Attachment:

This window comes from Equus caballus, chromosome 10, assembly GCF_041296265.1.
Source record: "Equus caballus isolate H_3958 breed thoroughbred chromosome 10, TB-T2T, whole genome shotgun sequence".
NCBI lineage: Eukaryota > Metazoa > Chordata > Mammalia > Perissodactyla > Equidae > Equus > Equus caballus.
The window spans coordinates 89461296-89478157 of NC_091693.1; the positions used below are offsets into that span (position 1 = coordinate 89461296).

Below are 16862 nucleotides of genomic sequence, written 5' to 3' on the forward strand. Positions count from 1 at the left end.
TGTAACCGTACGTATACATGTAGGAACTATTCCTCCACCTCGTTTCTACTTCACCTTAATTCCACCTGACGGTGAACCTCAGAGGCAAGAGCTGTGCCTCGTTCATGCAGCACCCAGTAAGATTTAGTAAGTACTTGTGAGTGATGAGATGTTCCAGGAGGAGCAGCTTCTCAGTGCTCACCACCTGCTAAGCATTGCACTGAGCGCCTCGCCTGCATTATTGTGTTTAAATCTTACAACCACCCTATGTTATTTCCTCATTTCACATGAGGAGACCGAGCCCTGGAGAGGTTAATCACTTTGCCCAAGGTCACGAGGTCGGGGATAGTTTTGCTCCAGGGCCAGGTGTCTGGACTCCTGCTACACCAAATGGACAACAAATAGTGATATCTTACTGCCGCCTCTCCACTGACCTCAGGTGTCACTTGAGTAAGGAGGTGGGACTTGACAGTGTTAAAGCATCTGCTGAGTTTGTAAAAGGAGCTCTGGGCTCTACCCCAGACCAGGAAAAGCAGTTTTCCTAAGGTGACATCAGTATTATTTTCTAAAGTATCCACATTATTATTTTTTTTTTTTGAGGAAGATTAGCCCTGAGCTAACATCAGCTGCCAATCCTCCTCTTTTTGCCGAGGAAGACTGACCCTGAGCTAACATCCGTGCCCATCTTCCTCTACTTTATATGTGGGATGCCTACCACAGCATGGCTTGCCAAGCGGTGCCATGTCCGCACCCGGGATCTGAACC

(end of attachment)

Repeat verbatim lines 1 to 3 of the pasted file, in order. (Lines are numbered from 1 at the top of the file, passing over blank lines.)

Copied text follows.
This window comes from Equus caballus, chromosome 10, assembly GCF_041296265.1.
Source record: "Equus caballus isolate H_3958 breed thoroughbred chromosome 10, TB-T2T, whole genome shotgun sequence".
NCBI lineage: Eukaryota > Metazoa > Chordata > Mammalia > Perissodactyla > Equidae > Equus > Equus caballus.